Ups and downs: Library succeeds with reopening, but loses Trunk or Treat

Ken Kellar

In the middle of a global pandemic, you have to take the good news with the bad, and local libraries are no exception.
So it is that even as the Fort Frances Public Library Technology officially reopened to the public in a limited capacity last week, word has come from above that it will have to cancel the annual Trunk or Treat celebrations due to COVID-19.
“Trunk or treat is off,” Library CEO Joan MacLean confirmed on Tuesday.
“I got a call this morning from the health unit saying ‘you’re also responsible for the people lining up to get into the parking lot, and in case that’s a big crowd, you’re on the hook for that.’ So yeah, it’s not going to happen.”
The news is particularly disappointing in the wake of reimposed gathering restrictions from the provincial government. Following COVID cases in Ontario dropping for the past few months, in recent weeks numbers have crept up again, and what was initially touted as a regional expanding of restrictions turned into a province-wide order this weekend. While MacLean didn’t say whether the new restrictions impacted the health unit’s decision, the Trunk or Treat event would have been limited to 25 people outdoors in the event restrictions weren’t eased by October’s end, leaving how to pull it all off quite the conundrum.
Yet even with the sting of disappointment due to lost opportunities, the library also has recent a success to celebrate. After months of being closed and then limited to curbside pick-up, the library officially reopened to the public last week, and MacLean noted things went as well as they could have hoped.
“So far it’s been lovely and quiet,” she said.
“We’ve had enough to keep us busy. Over our first four hour shift we had 38 people, just enough to keep the staff busy without worrying about overcrowding. We’re going to be meeting again on Monday, the staff and I, to go over the last two weeks. They’ve been a test to see where things are, how much we can expect from patrons coming in to the library, how many patrons we can expect coming in and what our needs really need to be.”
Currently the hours for the library are Tuesdays from 3:00 p.m. to 7:00 p.m. and Wednesdays from 11:00 a.m. until 3:00 p.m., with curb-side pickup still available to those who would prefer to use it. Patrons to the library are allowed to pick out materials from the shelves and access virtual programs and services, but toy and play areas in the children’s sections are still restricted, as are the library’s seating areas, periodicals and computers.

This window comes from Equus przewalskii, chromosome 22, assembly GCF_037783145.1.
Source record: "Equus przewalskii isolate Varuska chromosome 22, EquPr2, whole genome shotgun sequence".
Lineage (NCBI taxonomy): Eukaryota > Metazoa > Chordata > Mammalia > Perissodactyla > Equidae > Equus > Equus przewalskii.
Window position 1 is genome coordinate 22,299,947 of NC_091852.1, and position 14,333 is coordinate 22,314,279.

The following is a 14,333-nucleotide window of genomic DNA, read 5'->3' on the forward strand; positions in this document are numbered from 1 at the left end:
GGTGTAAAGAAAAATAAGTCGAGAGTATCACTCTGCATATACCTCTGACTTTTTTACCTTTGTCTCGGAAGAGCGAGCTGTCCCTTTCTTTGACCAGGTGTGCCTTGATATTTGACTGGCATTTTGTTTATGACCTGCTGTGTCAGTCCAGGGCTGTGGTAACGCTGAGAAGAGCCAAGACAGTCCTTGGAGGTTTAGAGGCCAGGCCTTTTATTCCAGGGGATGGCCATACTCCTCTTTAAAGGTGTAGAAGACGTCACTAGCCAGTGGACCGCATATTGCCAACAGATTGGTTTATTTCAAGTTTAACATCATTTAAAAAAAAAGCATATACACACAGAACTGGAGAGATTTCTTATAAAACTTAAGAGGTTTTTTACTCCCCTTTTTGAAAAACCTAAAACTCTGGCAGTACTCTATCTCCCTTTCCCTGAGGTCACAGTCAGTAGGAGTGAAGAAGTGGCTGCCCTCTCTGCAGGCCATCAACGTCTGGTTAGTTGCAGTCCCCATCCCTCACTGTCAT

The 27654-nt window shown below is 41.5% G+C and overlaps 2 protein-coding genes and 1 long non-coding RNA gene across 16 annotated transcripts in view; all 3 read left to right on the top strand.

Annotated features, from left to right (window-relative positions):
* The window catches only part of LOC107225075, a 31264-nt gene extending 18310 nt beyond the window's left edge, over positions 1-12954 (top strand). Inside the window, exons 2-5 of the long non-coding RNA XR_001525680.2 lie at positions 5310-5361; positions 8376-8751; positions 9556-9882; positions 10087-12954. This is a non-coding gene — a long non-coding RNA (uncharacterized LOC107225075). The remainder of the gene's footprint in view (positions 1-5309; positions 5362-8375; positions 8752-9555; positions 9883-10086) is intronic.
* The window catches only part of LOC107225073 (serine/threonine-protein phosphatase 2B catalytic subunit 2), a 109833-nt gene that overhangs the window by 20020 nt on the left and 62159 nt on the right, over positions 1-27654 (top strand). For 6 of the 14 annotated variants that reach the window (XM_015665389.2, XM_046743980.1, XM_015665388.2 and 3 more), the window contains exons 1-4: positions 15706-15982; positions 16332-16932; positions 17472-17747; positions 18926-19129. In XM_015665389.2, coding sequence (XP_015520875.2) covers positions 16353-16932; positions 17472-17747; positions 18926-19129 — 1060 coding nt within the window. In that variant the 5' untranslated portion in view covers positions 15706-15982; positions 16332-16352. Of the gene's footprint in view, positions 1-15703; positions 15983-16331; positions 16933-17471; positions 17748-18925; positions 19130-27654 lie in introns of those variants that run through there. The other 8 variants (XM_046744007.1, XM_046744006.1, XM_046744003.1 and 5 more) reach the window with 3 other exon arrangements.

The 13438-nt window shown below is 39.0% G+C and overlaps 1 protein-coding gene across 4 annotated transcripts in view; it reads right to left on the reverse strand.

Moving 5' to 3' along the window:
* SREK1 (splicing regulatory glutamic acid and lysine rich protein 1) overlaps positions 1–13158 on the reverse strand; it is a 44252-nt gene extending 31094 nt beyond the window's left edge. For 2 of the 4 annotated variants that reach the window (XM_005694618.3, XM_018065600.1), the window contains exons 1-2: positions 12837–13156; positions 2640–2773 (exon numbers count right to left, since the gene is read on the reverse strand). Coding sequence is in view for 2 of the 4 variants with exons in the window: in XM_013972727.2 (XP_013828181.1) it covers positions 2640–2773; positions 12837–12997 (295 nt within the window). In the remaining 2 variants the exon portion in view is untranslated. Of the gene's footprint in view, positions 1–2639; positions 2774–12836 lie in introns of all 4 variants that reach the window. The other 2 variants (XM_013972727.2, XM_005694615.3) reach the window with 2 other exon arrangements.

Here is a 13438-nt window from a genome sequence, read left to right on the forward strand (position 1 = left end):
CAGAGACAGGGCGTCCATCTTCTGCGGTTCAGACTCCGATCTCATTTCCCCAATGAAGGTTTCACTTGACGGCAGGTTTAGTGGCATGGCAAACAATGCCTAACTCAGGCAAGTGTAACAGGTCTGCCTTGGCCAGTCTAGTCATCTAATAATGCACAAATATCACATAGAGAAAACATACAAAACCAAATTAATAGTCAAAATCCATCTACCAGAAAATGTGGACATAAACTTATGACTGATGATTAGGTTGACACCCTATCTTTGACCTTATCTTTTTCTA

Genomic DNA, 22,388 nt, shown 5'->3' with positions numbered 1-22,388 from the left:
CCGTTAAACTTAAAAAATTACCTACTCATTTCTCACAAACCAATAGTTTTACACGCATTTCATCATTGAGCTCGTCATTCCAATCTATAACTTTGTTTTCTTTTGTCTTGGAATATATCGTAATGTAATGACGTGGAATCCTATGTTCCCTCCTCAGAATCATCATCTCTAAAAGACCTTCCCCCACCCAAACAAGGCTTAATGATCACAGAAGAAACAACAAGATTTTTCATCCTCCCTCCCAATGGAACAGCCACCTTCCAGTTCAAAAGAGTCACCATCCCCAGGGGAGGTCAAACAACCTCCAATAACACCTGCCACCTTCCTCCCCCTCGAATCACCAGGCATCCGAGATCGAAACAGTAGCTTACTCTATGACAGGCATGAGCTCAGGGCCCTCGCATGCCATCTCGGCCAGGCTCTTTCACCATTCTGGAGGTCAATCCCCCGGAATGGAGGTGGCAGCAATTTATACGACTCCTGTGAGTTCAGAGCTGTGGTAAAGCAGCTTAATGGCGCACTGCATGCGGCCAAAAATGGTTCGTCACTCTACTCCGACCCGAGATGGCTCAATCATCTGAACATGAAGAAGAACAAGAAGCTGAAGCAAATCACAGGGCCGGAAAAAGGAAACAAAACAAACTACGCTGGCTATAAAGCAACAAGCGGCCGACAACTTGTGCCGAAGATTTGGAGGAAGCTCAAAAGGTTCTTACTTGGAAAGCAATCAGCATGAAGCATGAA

The library will also have to adapt to the change in gathering sizes, but MacLean said that she isn’t too worried, as the library’s own plans keep the number of people allowed inside at any one time to a minimum that is in line with restrictions, with a larger number of library patrons cycling through the building over the course of the day. As restrictions begin to ease again, MacLean said the library will scale their operations up in a safe and measured way as well.
“We’re having just the right amount for the size of the building and how ready we are,” she said.
“I was advertising for new staff back in March and we closed down before anyone could answer, so I’m still kind of behind the 8-ball, but now I’m hiring. I’m a little short-handed for now so we are looking to hire and then we’ll be going up, so hopefully the province’s guidelines are going to be going up as well, even though we’re having a bit of an outbreak, it seems.”
MacLean noted that so far the people who have accessed the library during the reopening have been compliant with all the new regulations and requirements, and she encouraged anyone coming to the library to take the time to ensure they are aware of what might be different from the last time they were there.
“Just be aware of the new rules,” she asked.
“We do have signs around and you can see it on social media as well. We do have a list of things that are available. We do have a lot that we are offering. Just really pay attention to the signage and pay attention to the places that aren’t yet open.”
MacLean also extended her thanks to the community for being patient with the library and its staff as they learned to negotiate the new normal we’ve all found ourselves living in, adding that as long as the community works together with the library, things can continue to run smoothly and improve.
“We’ve had no problems with people wearing masks, the social distancing and not staying in the library for too long,” MacLean said.
“But that’s something we can be looking at expanding as well when we have our meeting. So thank you to the community for following all o the guidelines and being patient with us, because we’re in this together.”
And in that spirit of working with the community, MacLean noted that a library meeting scheduled for this Friday to discuss Trunk or treat will still be going ahead, but instead of the discussion centring around Halloween, it will focus on hearing new ideas from community voices.
“The reason we’re still meeting is there’s some ladies from the Legion who have some ideas about electronics,” she said.
“So I wanted to give them a hearing and have everyone together. Instead of saying ‘let’s call everyone now,’ we already have the meeting scheduled, so let’s go ahead with it and see what they have to say. Then maybe we can build on what they’ve got and have it more widespread in the community, whatever their ideas are.”
For more information on the library’s reopening plans and what services are available, visit their website at, the library’s Facebook page or call the library at 274-9879.